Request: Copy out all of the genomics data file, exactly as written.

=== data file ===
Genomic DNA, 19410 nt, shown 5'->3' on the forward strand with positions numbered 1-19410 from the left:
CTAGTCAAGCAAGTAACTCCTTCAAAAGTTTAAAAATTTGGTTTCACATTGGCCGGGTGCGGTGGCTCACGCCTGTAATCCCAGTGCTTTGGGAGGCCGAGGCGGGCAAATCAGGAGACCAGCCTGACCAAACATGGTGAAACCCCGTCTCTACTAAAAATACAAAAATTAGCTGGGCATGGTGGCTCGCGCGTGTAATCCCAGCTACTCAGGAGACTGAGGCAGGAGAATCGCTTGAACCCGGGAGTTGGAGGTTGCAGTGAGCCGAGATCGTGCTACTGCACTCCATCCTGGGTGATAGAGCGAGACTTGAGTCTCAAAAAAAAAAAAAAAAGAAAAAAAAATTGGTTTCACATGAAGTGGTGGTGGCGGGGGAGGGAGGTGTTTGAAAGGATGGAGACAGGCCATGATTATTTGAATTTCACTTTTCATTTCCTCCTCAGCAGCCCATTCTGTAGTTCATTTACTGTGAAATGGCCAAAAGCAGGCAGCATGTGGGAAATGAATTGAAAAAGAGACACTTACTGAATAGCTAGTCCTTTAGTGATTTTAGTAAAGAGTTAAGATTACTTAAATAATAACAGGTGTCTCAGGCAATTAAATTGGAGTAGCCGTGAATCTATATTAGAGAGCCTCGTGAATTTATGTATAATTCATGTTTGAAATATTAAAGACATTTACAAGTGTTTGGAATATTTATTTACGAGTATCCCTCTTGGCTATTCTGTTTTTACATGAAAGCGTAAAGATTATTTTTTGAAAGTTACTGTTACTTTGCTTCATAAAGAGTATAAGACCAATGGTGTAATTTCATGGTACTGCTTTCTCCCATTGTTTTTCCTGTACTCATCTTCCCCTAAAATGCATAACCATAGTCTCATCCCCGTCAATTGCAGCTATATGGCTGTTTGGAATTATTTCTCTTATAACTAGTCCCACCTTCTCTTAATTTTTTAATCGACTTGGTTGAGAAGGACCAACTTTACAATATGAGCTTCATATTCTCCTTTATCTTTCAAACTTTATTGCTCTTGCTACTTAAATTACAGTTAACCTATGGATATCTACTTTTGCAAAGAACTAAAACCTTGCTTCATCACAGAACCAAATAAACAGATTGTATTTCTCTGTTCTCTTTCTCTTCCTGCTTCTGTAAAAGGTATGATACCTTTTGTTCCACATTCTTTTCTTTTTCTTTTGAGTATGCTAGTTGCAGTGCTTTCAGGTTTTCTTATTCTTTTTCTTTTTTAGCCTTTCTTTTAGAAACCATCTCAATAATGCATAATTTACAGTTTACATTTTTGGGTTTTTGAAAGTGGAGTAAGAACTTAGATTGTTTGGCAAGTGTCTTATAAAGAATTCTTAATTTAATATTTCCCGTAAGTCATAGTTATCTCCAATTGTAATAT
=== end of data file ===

Genomic DNA, 19410 nt, shown 5'->3' on the forward strand with positions numbered 1-19410 from the left:
CTAGTCAAGCAAGTAACTCCTTCAAAAGTTTAAAAATTTGGTTTCACATTGGCCGGGTGCGGTGGCTCACGCCTGTAATCCCAGTGCTTTGGGAGGCCGAGGCGGGCAAATCAGGAGACCAGCCTGACCAAACATGGTGAAACCCCGTCTCTACTAAAAATACAAAAATTAGCTGGGCATGGTGGCTCGCGCGTGTAATCCCAGCTACTCAGGAGACTGAGGCAGGAGAATCGCTTGAACCCGGGAGTTGGAGGTTGCAGTGAGCCGAGATCGTGCTACTGCACTCCATCCTGGGTGATAGAGCGAGACTTGAGTCTCAAAAAAAAAAAAAAAAGAAAAAAAAATTGGTTTCACATGAAGTGGTGGTGGCGGGGGAGGGAGGTGTTTGAAAGGATGGAGACAGGCCATGATTATTTGAATTTCACTTTTCATTTCCTCCTCAGCAGCCCATTCTGTAGTTCATTTACTGTGAAATGGCCAAAAGCAGGCAGCATGTGGGAAATGAATTGAAAAAGAGACACTTACTGAATAGCTAGTCCTTTAGTGATTTTAGTAAAGAGTTAAGATTACTTAAATAATAACAGGTGTCTCAGGCAATTAAATTGGAGTAGCCGTGAATCTATATTAGAGAGCCTCGTGAATTTATGTATAATTCATGTTTGAAATATTAAAGACATTTACAAGTGTTTGGAATATTTATTTACGAGTATCCCTCTTGGCTATTCTGTTTTTACATGAAAGCGTAAAGATTATTTTTTGAAAGTTACTGTTACTTTGCTTCATAAAGAGTATAAGACCAATGGTGTAATTTCATGGTACTGCTTTCTCCCATTGTTTTTCCTGTACTCATCTTCCCCTAAAATGCATAACCATAGTCTCATCCCCGTCAATTGCAGCTATATGGCTGTTTGGAATTATTTCTCTTATAACTAGTCCCACCTTCTCTTAATTTTTTAATCGACTTGGTTGAGAAGGACCAACTTTACAATATGAGCTTCATATTCTCCTTTATCTTTCAAACTTTATTGCTCTTGCTACTTAAATTACAGTTAACCTATGGATATCTACTTTTGCAAAGAACTAAAACCTTGCTTCATCACAGAACCAAATAAACAGATTGTATTTCTCTGTTCTCTTTCTCTTCCTGCTTCTGTAAAAGGTATGATACCTTTTGTTCCACATTCTTTTCTTTTTCTTTTGAGTATGCTAGTTGCAGTGCTTTCAGGTTTTCTTATTCTTTTTCTTTTTTAGCCTTTCTTTTAGAAACCATCTCAATAATGCATAATTTACAGTTTACATTTTTGGGTTTTTGAAAGTGGAGTAAGAACTTAGATTGTTTGGCAAGTGTCTTATAAAGAATTCTTAATTTAATATTTCCCGTAAGTCATAGTTATCTCCAATTGTAATAT